Voc Rehab is the state agency responsible for helping disabled people, including those with HIV, prepare for the workplace. Voc Rehab funds a wide variety of employment-related activities, including technical training, schooling or academic work, vocational and skills testing, equipment when necessary, transportation, counseling, some job placement and post-employment services, clothing, etc.
To get assistance, you must contact a Voc Rehab office, attend an orientation session, and meet with a Voc Rehab counselor. The counselor must prove: 1) that you are disabled enough to qualify for services and 2) that Voc Rehab's assistance is required to help you move toward employment. There are no financial eligibilities. You and your counselor are supposed to draft a written plan, outlining your schooling and job goals. Voc Rehabs interest is in getting you from disability to work as quickly and cheaply as possible. If your agenda is more involved, or entails years of schooling, you are more likely to get the program you want if your goals are clear-cut and if you research your own study plan.
Work on your own agenda. Write up a plan before you meet with a counselor.
Decide what you want to do first (if possible). If you don’t know, call Work Services to get career counseling, assistance in working out a plan, etc.
Research training or schools that teach the courses you want. Get comparative costs. Voc Rehab prefers the least expensive option (community colleges as opposed to state universities). If your plan involves more expensive or private schooling, you will have to justify it.
If you are working, prove that your plan will either keep you at work or allow you to go from part- to full-time work.
Stick to your guns; don’t let Voc Rehab talk you into something you are not interested in.
You can request a change of counselors or offices, if necessary.
Voc Rehab counselors score you according to the severity of your disability. They may not be very familiar with HIV. You need to mention every possible symptom that you have, or have had, that interferes with your ability to work.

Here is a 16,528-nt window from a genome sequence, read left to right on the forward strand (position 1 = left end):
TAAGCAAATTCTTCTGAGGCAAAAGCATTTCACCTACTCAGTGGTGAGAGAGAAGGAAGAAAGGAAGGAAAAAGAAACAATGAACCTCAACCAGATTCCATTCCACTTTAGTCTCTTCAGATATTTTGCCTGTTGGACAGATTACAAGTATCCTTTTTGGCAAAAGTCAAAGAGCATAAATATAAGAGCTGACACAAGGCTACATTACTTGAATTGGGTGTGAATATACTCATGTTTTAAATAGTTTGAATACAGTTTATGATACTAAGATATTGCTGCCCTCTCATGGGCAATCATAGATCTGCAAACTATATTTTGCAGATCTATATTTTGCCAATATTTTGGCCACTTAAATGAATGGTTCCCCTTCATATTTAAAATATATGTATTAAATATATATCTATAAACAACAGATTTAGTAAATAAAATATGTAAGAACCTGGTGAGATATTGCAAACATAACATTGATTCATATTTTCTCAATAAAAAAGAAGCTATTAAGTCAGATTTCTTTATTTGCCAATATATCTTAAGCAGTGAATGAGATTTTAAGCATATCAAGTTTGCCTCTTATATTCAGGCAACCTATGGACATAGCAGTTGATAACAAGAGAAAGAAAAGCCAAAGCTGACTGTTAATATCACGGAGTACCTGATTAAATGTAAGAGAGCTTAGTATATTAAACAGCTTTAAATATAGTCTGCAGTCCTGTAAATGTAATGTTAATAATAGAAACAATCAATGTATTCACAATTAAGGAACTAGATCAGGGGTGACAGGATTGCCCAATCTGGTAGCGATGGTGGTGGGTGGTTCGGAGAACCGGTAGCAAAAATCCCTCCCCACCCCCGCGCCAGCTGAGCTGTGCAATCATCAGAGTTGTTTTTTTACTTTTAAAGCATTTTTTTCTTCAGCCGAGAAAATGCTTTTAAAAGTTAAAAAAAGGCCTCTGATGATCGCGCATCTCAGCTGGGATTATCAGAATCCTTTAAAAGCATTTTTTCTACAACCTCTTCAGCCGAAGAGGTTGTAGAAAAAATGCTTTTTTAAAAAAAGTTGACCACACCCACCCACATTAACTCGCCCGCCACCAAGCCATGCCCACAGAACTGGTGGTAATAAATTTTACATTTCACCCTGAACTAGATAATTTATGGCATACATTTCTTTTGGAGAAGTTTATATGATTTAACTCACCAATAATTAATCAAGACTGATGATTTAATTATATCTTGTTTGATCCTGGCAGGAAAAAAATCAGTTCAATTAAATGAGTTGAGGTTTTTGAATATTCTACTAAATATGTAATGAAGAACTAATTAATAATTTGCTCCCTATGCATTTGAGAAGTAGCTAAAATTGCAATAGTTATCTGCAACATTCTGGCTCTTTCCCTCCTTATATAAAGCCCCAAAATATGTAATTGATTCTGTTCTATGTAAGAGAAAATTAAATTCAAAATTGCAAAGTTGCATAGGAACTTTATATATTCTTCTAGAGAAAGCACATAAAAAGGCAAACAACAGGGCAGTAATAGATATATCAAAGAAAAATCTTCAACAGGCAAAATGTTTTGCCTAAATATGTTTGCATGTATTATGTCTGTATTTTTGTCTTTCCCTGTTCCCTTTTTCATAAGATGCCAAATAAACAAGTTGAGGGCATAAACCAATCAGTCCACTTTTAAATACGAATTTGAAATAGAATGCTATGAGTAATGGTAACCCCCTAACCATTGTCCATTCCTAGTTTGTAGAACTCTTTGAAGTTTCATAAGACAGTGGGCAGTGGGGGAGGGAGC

Write down and mention, in your interview, every symptom you have had (if you don’t say you had it, the Voc Rehab counselor doesn’t know about it).
Connect symptoms to “functional incapacity” when possible (for example: “My medications make it hard for me to concentrate on specific tasks.”).
Voc Rehab counselors require medical questionnaires from you and your doctor; fill them out completely and thoroughly; mention all your symptoms (fatigue, depression, nausea, etc.).
Take a copy of your entire medical file to your Voc Rehab counselor, even if he/she doesn’t ask for it.
Mental/emotional problems add to your disability; if you have been in therapy, on psych meds (Prozac, etc.), seen a psychiatrist, etc., take those records in with you.
If Voc Rehab denies or delays your claim, appeal the decision.
Voc Rehab must prove that their services are “required” to assist you. If you have job skills, but want to change careers, you will have to justify the change.
Health: A good justification is change in health status. (“I can’t work in a restaurant anymore because of my neuropathy, so I need training in computers.”)
Outdated skills: “I could make good money as a manicurist, but those jobs are gone,” or “My degree in French literature is useless in the job market, unless I can get my credential to teach.”
Danger: “Even though I’m a certified lab tech, it’s dangerous for me to be working around blood and needles.”
Voc Rehab is often a difficult bureaucracy to deal with. Prepare yourself first. Some offices and counselors may okay your plan, other will not. Appeal any denials. Voc Rehab is outcome based; they want you to return to work. If you want training or education, but are not ready for work, you may be better off financing your training in other ways. Voc Rehab assistance can be used in conjunction with other forms of financial aid. Best advice: talk to a benefits or career counselor before you go to Voc Rehab.